Ignoring the 60 Blog

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It’s not a good deal if you don’t need it.

I mentally made all kinds of plans this past weekend.  Bank, 7-11 (gotta keep buying those lottery tickets), bagel place (always like having a dozen in the freezer), Starbucks, nail salon, post office, dry cleaners, 99 cent store, grocery shopping, Trader Joe’s, bakery.  As it turned out, I did the first five things on the list and ignored the last six destinations.

And now it’s Monday.  Some of the last six items on the list couldn’t be done on Sunday because they’re closed.  So now I have to make up all those items on my list and do them after work.

When I postpone errands, I’m only spiting myself.  I don’t like to go after work, but if I don’t do the grocery shopping tonight, we’ll be eating weeks-old salsa and stale tortilla chips for dinner.  So I’ve got my coupons ready and I’m hitting Ralphs tonight for the necessities and some impulse buys.  For me, I’ll usually wait to try something new if it’s on sale, or if I have a coupon.  I will refrain from buying something that I might want, but definitely don’t need, if it’s full price.

What do you buy, no matter what?  Organic Lunchables?  Tapatio-flavored popcorn?   Marketers and retailers tend to exploit these impulses which are tied to the basic want for instant gratification. You may not be looking for sweets, but candy, gum, mints and chocolate are prominently displayed at the checkout aisles to trigger impulse buyers – and / or their children – to buy what they might not have otherwise considered. 

Impulse buying can also extend to more expensive items such as automobiles and home appliances.  Automobiles in particular are as much an emotional purchase as a rational one. This in turn leads auto dealers all over the world to market their products in a rapid-fire, almost carnival-like manner designed to appeal to emotion over reason. Impulse buying disrupts the normal decision making models in consumers’ brains.  The logical sequence of the consumers’ actions is replaced with an irrational moment of self gratification.  Impulse items appeal to the emotional side of consumers.  Preventing impulse buying involves techniques such as setting budgets before shopping and taking time out before the purchase is made.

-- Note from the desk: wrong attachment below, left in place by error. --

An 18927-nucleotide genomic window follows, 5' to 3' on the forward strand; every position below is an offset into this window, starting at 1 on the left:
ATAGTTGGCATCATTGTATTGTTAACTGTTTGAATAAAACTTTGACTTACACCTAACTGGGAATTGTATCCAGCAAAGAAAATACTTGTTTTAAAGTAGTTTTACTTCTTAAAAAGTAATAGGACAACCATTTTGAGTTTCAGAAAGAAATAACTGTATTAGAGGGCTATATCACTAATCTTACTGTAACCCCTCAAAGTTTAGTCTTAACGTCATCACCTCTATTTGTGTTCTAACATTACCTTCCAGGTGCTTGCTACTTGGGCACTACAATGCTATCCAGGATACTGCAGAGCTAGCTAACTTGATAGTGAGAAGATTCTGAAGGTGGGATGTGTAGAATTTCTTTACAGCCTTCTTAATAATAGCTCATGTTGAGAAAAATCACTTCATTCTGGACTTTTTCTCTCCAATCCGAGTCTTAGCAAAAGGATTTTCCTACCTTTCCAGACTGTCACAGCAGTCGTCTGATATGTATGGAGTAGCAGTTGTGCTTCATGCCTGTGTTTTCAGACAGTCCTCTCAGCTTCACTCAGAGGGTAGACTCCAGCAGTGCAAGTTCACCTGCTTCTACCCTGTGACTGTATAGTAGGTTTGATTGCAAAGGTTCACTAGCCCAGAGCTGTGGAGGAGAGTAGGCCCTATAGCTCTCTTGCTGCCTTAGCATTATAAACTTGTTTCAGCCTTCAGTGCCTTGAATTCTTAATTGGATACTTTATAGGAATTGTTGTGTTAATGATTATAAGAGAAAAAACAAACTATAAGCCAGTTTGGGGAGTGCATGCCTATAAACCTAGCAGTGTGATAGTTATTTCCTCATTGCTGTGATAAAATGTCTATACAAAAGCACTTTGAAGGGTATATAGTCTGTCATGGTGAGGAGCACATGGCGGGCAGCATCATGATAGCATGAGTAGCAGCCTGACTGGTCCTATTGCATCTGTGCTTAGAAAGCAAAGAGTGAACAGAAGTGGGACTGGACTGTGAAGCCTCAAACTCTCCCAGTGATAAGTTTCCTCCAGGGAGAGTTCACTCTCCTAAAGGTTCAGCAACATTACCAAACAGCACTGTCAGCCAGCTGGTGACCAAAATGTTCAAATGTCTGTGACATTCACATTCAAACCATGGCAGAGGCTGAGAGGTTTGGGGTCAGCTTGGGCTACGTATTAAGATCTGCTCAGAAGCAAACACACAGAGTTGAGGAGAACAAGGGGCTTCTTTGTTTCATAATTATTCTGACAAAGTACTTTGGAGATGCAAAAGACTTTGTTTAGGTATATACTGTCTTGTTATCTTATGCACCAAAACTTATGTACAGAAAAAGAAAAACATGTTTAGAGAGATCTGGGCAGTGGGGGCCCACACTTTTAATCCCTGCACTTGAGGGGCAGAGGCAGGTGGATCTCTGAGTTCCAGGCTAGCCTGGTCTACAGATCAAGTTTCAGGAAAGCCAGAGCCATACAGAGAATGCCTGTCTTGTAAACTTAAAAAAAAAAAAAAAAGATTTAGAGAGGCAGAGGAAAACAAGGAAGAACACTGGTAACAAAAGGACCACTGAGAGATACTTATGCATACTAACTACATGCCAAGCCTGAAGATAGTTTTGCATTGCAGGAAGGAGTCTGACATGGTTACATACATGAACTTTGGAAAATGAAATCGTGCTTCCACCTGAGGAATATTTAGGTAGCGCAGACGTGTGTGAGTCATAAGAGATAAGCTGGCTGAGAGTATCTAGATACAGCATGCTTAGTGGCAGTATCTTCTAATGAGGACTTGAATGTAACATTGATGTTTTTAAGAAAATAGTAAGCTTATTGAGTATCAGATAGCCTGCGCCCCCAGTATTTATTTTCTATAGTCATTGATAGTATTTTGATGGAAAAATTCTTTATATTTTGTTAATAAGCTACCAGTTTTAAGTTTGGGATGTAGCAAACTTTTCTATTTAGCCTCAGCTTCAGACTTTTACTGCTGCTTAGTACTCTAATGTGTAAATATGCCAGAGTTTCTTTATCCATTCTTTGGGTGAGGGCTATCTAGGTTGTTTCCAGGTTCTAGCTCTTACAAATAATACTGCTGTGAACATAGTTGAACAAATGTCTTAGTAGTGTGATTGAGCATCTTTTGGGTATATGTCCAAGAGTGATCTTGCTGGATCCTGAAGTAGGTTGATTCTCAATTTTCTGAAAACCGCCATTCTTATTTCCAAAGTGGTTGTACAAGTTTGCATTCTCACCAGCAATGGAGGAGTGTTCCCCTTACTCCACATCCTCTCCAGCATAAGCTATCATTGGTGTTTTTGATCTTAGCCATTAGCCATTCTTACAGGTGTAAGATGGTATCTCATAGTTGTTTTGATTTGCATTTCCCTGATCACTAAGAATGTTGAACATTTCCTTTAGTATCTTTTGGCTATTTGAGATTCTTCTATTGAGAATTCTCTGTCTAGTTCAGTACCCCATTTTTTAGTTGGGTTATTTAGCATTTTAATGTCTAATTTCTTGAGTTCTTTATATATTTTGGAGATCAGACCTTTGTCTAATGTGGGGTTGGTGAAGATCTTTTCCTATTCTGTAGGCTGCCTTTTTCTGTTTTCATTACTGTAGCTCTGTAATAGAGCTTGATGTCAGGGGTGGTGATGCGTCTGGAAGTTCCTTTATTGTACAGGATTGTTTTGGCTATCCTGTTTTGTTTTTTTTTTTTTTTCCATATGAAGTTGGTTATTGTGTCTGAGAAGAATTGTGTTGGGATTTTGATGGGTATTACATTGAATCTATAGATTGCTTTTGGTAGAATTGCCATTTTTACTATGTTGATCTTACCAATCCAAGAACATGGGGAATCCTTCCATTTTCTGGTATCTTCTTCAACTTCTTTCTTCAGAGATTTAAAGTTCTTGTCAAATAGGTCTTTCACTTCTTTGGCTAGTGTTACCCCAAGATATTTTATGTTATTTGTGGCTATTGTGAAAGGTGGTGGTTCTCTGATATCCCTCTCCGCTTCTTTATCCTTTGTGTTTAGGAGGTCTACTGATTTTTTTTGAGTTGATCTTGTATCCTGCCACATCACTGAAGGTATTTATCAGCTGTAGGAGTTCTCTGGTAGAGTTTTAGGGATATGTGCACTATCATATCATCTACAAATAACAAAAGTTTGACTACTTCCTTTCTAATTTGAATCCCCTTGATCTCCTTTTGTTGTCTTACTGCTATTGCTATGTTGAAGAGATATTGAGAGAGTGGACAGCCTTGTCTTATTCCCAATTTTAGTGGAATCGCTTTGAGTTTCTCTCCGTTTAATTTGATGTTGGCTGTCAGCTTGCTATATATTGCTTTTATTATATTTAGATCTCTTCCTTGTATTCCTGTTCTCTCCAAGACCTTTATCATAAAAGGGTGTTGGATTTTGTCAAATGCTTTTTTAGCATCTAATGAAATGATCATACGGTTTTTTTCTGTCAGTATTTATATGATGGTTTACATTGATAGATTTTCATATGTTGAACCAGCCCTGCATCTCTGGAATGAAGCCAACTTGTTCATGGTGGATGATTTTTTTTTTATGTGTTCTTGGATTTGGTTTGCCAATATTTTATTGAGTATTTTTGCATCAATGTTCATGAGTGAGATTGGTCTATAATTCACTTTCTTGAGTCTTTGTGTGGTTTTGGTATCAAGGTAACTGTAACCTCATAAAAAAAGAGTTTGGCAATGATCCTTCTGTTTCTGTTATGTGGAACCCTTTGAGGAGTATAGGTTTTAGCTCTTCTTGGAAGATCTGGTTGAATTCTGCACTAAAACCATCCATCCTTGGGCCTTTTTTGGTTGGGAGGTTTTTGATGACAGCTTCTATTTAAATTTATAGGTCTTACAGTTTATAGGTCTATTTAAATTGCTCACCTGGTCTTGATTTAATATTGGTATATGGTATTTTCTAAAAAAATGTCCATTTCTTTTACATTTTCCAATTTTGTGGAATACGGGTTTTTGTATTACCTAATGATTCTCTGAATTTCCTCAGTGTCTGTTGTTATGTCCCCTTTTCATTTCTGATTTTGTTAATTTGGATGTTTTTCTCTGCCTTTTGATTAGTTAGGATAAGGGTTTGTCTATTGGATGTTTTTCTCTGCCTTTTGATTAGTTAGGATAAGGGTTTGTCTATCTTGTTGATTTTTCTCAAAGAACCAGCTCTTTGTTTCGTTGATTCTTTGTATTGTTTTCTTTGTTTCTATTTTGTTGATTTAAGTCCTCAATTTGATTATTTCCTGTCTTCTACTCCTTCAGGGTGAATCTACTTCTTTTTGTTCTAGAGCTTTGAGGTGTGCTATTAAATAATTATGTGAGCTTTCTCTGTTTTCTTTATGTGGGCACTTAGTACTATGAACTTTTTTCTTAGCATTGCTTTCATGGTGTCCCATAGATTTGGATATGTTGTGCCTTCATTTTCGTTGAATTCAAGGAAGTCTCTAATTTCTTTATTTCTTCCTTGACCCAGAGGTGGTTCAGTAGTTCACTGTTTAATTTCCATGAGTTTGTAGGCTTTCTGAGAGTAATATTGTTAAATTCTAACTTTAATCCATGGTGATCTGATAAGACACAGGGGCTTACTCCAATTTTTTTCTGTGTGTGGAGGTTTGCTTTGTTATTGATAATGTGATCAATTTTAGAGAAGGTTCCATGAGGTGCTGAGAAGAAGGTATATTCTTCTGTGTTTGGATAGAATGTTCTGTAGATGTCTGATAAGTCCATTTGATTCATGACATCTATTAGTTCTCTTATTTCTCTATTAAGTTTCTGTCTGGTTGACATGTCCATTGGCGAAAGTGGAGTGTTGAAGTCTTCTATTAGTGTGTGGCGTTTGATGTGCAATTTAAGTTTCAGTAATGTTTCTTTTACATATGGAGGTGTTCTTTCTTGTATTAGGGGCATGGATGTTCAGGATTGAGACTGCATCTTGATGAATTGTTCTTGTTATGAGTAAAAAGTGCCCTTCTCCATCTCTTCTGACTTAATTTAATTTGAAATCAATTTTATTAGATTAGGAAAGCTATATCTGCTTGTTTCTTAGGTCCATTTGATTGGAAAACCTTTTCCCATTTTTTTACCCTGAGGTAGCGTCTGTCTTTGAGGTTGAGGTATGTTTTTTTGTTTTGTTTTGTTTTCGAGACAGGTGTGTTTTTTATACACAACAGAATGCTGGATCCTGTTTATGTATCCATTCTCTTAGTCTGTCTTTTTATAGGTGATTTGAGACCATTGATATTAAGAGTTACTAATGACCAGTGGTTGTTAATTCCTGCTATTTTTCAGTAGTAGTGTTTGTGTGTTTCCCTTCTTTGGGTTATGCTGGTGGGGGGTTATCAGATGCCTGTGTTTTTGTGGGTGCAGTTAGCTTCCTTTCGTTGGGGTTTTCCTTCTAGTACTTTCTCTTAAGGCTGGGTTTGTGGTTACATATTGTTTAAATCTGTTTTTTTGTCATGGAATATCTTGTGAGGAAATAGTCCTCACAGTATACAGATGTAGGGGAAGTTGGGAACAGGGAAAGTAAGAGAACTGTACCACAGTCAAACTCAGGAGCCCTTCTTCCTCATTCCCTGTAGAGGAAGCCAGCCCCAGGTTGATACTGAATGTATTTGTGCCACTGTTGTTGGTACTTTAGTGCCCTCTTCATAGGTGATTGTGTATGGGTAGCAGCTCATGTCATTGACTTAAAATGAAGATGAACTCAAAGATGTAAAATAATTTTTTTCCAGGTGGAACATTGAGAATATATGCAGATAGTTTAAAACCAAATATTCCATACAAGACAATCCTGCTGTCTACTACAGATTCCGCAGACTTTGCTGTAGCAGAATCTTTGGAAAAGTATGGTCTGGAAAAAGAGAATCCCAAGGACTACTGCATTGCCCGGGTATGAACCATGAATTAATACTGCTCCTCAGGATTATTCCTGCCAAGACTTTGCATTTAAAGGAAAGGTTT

I’m happy to say that my car was not an impulse buy, but I may pick up that box of cereal that’s not on sale and for which I don’t have a coupon.  Leslie would be so happy.

 

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One thought on “Ignoring the 60 Blog

  1. I used to be such an impulse buyer. Than I found out, wonder of wonders, that impulse buying caused your spending to go up so high!!! LOL So now I make a list. And I find that when we shop, we stick to that list. Dale diet is pretty restricted now, so impulse “sweet” buying has been very restricted. Driving by the donut place…yum! Let’s go get a dozen! Thank goodness DK’s Donuts closes at 3:00 every day. BUT! A new Dunkin’ Donus is being built, as we speak, down by the El Toro onramp. HORRORS! And it’ll probably be open most of the day. I will have to drive around another way.

    On time years ago, I sent Dale to Stater Bros. to buy stuff for a 4th of July party we were hosting. We were having BBQ hamburgers and hotdogs, I was making cole slaw, etc. He came home with sodas, ice cream and several bags of chips. Everything “on sale” right outside of the store. Not one thing on the list! LOL We went back together. To save on impulse buying, NEVER SEND A MAN TO A GROCERY STORE WHEN HE’S HUNGRY!

    Liked by 1 person

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